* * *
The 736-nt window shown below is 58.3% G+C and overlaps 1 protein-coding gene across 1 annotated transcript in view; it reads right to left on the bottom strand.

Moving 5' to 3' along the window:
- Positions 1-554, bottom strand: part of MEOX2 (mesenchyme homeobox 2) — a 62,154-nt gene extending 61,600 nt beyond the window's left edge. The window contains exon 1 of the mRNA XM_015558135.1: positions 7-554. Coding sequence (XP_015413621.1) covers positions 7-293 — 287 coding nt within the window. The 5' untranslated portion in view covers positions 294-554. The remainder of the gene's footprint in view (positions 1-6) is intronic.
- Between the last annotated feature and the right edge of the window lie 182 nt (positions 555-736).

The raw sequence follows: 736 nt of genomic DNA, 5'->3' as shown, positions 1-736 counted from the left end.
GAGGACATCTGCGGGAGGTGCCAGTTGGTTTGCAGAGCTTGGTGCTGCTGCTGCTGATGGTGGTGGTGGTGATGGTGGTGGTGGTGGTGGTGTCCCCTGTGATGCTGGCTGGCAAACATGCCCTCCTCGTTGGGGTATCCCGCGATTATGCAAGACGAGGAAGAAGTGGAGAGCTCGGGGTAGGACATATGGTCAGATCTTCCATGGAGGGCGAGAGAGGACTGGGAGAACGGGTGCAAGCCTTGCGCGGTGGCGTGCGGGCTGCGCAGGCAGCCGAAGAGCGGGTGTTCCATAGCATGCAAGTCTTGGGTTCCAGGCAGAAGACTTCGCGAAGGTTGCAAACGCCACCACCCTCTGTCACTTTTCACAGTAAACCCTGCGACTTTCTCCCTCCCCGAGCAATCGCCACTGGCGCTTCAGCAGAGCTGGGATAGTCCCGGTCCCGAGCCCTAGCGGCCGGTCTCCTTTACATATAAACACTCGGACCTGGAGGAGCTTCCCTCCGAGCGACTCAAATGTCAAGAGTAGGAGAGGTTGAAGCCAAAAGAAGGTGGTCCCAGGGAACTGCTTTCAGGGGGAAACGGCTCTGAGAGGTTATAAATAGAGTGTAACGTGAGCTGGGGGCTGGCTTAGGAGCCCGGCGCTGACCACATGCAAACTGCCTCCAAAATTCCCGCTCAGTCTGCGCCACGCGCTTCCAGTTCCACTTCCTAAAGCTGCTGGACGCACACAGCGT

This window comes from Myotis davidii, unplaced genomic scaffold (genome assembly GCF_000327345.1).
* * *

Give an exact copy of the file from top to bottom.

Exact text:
The 736-nt window shown below is 58.3% G+C and overlaps 1 protein-coding gene across 1 annotated transcript in view; it reads right to left on the bottom strand.

Moving 5' to 3' along the window:
- Positions 1-554, bottom strand: part of MEOX2 (mesenchyme homeobox 2) — a 62,154-nt gene extending 61,600 nt beyond the window's left edge. The window contains exon 1 of the mRNA XM_015558135.1: positions 7-554. Coding sequence (XP_015413621.1) covers positions 7-293 — 287 coding nt within the window. The 5' untranslated portion in view covers positions 294-554. The remainder of the gene's footprint in view (positions 1-6) is intronic.
- Between the last annotated feature and the right edge of the window lie 182 nt (positions 555-736).

The raw sequence follows: 736 nt of genomic DNA, 5'->3' as shown, positions 1-736 counted from the left end.
GAGGACATCTGCGGGAGGTGCCAGTTGGTTTGCAGAGCTTGGTGCTGCTGCTGCTGATGGTGGTGGTGGTGATGGTGGTGGTGGTGGTGGTGTCCCCTGTGATGCTGGCTGGCAAACATGCCCTCCTCGTTGGGGTATCCCGCGATTATGCAAGACGAGGAAGAAGTGGAGAGCTCGGGGTAGGACATATGGTCAGATCTTCCATGGAGGGCGAGAGAGGACTGGGAGAACGGGTGCAAGCCTTGCGCGGTGGCGTGCGGGCTGCGCAGGCAGCCGAAGAGCGGGTGTTCCATAGCATGCAAGTCTTGGGTTCCAGGCAGAAGACTTCGCGAAGGTTGCAAACGCCACCACCCTCTGTCACTTTTCACAGTAAACCCTGCGACTTTCTCCCTCCCCGAGCAATCGCCACTGGCGCTTCAGCAGAGCTGGGATAGTCCCGGTCCCGAGCCCTAGCGGCCGGTCTCCTTTACATATAAACACTCGGACCTGGAGGAGCTTCCCTCCGAGCGACTCAAATGTCAAGAGTAGGAGAGGTTGAAGCCAAAAGAAGGTGGTCCCAGGGAACTGCTTTCAGGGGGAAACGGCTCTGAGAGGTTATAAATAGAGTGTAACGTGAGCTGGGGGCTGGCTTAGGAGCCCGGCGCTGACCACATGCAAACTGCCTCCAAAATTCCCGCTCAGTCTGCGCCACGCGCTTCCAGTTCCACTTCCTAAAGCTGCTGGACGCACACAGCGT

This window comes from Myotis davidii, unplaced genomic scaffold (genome assembly GCF_000327345.1).